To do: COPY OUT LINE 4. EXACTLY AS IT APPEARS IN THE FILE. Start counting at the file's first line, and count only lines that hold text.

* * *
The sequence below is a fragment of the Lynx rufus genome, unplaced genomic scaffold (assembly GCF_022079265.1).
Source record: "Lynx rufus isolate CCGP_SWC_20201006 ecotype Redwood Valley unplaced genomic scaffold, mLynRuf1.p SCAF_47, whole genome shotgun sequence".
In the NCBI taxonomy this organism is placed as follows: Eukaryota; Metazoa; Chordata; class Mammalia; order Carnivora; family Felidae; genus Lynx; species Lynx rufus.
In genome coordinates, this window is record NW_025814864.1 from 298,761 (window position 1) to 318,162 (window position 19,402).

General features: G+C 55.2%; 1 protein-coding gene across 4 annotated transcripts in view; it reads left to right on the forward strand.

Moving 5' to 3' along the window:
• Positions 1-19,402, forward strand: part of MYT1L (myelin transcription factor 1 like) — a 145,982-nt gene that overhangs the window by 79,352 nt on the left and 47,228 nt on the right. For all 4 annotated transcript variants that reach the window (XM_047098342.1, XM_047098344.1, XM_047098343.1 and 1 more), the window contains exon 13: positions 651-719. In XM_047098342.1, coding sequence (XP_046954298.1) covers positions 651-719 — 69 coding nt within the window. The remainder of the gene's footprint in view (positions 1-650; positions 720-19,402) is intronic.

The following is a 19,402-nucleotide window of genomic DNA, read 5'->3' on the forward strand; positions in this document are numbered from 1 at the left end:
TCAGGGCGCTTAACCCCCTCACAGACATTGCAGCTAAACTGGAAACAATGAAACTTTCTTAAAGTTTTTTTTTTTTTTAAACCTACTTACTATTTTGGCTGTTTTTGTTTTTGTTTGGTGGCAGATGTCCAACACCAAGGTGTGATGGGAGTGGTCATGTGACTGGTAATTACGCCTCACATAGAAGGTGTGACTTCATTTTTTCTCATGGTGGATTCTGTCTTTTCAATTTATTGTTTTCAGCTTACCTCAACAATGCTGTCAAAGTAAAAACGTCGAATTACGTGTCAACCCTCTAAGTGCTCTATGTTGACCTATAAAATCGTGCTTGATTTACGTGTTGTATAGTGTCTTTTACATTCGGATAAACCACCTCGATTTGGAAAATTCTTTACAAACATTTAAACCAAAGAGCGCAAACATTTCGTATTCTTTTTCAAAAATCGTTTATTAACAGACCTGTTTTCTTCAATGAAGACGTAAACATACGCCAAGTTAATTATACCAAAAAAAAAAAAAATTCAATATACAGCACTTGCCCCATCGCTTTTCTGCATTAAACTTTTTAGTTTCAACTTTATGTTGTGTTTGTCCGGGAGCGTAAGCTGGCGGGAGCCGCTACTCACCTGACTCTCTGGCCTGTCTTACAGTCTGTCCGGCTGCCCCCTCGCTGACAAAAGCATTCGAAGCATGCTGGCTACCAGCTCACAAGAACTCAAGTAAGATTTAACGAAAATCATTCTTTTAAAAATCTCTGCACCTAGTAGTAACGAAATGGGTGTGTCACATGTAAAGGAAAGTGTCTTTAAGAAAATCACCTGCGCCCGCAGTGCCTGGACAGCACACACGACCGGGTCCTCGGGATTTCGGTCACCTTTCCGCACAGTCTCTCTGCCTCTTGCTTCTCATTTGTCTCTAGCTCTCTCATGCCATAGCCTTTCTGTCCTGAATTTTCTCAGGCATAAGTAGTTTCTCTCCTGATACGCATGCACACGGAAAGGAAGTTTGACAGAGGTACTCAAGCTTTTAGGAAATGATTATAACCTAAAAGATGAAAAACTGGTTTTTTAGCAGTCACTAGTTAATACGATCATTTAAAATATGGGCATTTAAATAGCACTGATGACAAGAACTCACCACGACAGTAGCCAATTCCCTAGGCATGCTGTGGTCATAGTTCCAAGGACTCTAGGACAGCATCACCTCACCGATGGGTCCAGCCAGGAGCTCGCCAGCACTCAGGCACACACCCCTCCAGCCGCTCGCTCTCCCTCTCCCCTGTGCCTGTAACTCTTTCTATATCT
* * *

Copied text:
In genome coordinates, this window is record NW_025814864.1 from 298,761 (window position 1) to 318,162 (window position 19,402).